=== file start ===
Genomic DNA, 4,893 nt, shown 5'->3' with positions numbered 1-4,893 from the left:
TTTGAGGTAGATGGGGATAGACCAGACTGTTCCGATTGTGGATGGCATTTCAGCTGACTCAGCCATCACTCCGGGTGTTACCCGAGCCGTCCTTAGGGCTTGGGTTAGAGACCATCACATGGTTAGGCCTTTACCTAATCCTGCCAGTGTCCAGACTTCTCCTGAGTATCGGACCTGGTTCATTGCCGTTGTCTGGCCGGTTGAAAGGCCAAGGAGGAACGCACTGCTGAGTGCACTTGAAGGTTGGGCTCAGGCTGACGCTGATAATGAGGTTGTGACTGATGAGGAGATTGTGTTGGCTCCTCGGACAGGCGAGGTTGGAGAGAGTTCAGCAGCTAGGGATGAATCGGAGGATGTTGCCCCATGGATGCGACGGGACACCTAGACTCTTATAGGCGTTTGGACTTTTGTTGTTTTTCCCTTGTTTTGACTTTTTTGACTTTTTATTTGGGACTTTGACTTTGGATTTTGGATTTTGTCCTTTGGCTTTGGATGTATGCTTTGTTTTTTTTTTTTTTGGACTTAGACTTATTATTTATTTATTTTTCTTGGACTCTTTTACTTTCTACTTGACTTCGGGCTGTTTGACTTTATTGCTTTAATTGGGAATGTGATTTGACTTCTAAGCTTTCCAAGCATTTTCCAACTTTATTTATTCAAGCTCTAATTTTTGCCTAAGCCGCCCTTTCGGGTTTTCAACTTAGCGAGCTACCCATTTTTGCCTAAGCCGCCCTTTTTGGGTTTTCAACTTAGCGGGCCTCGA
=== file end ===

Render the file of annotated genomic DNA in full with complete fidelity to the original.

Genomic DNA, 4,893 nt, shown 5'->3' with positions numbered 1-4,893 from the left:
TTTGAGGTAGATGGGGATAGACCAGACTGTTCCGATTGTGGATGGCATTTCAGCTGACTCAGCCATCACTCCGGGTGTTACCCGAGCCGTCCTTAGGGCTTGGGTTAGAGACCATCACATGGTTAGGCCTTTACCTAATCCTGCCAGTGTCCAGACTTCTCCTGAGTATCGGACCTGGTTCATTGCCGTTGTCTGGCCGGTTGAAAGGCCAAGGAGGAACGCACTGCTGAGTGCACTTGAAGGTTGGGCTCAGGCTGACGCTGATAATGAGGTTGTGACTGATGAGGAGATTGTGTTGGCTCCTCGGACAGGCGAGGTTGGAGAGAGTTCAGCAGCTAGGGATGAATCGGAGGATGTTGCCCCATGGATGCGACGGGACACCTAGACTCTTATAGGCGTTTGGACTTTTGTTGTTTTTCCCTTGTTTTGACTTTTTTGACTTTTTATTTGGGACTTTGACTTTGGATTTTGGATTTTGTCCTTTGGCTTTGGATGTATGCTTTGTTTTTTTTTTTTTTGGACTTAGACTTATTATTTATTTATTTTTCTTGGACTCTTTTACTTTCTACTTGACTTCGGGCTGTTTGACTTTATTGCTTTAATTGGGAATGTGATTTGACTTCTAAGCTTTCCAAGCATTTTCCAACTTTATTTATTCAAGCTCTAATTTTTGCCTAAGCCGCCCTTTCGGGTTTTCAACTTAGCGAGCTACCCATTTTTGCCTAAGCCGCCCTTTTTGGGTTTTCAACTTAGCGGGCCTCGA